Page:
PureLB can be installed from:
- Manifest (installs the most recent released version)
- Helm Chart (coming soon)
- Source repository (use this if you want to specify a specific release)
Installation from Manifest
A Manifest is simply a concatenated set of yaml files that install all of the components of PureLB. The key installed components are:
- PureLB Namespace. A namespace is created and annotated for all of the PureLB components
- Custom Resource Definition. PureLB uses two CRD’s for configuration
- Sample/Default configuration. The default PureLB configuration and one sample Service Group configuration are added
- Allocator deployment. A deployment with a single instance of the allocator is installed on the cluster
- lbnodeagent daemonset. By default lbnodeagent is installed on all nodes.
Preparing the Cluster
Prior to the installation of PureLB, the k8s cluster should be installed with an operating Container Network Interface.
PureLB uses a library called Memberlist to provide local network address failover faster than standard k8s timeouts would allow. If you plan to use local network address and have applied firewalls to your nodes, it is necessary to add a rule to allow the memberlist election to occur. The port used by Memberlist in PureLB is Port 7934 UDP/TCP, memberlist uses both TCP and UDP, open both.
If UDP/TCP 7934 is not open and a local network address is allocated, PureLB will exhibit “split brain” behavior. Each node will attempt to allocate the address where the local network addresses match and update v1/service. This will cause the v1/service to continously update, the lbnodeagent logs will show repeated attempts to register addresses and it it will appear that PureLB is unstable.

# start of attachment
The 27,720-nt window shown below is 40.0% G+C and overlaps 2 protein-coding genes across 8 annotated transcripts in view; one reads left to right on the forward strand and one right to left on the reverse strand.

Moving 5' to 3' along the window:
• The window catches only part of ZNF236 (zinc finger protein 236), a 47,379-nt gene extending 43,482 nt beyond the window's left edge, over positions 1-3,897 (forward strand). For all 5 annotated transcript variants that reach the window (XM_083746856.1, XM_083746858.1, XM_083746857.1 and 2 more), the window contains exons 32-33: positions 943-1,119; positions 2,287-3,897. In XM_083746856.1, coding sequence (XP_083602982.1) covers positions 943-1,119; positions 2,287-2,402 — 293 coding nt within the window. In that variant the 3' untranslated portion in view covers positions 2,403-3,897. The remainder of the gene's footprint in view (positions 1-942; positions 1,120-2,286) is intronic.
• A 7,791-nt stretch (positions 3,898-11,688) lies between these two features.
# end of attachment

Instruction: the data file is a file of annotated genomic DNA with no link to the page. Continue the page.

It is recommended that you change Linux’s ARP behavior from the default. This is necessary if you’re using kubeproxy in IPVS mode and is also good security practice. By default Linux will answer ARP requests for addresses on any interface irrespective of the source; we recommend changing this setting so Linux only answers ARP requests for addresses on the interface it receives the request. Linux sets this default to increase the the chance of successful communication. This change is made in sysconfig.
cat <<EOF | sudo tee /etc/sysctl.d/k8s_arp.conf net.ipv4.conf.all.arp_filter=1 EOF sudo sysctl --system
PureLB will operate without making this change, however if kubeproxy is set to IPVS mode and arp_filter is set to 0, all nodes will respond to locally allocated addresses as kubeproxy adds these addresses to kube-ipvs0.
This installs the most recent released version of PureLB
# kubectl apply -f https://public:cCBr-URZKP-fFhAnWrZE@gitlab.com/api/v4/projects/20400619/packages/generic/manifest/0.0.1/purelb-complete.yaml
PureLB will install a single instance of the allocator and an instance of lbnodeagent on each untainted node.
$ kubectl get pods -o wide NAME READY STATUS RESTARTS AGE IP NODE NOMINATED NODE READINESS GATES allocator-5cb95b946-5wmsz 1/1 Running 1 5h28m 10.129.3.152 purelb2-4 <none> <none> lbnodeagent-5689z 1/1 Running 2 5h28m 172.30.250.101 purelb2-3 <none> <none> lbnodeagent-86nlz 1/1 Running 3 5h27m 172.30.250.104 purelb2-1 <none> <none> lbnodeagent-f2cmb 1/1 Running 2 5h27m 172.30.250.103 purelb2-2 <none> <none> lbnodeagent-msrgs 1/1 Running 1 5h28m 172.30.250.105 purelb2-5 <none> <none> lbnodeagent-wrvrs 1/1 Running 1 5h27m 172.30.250.102 purelb2-4 <none> <none>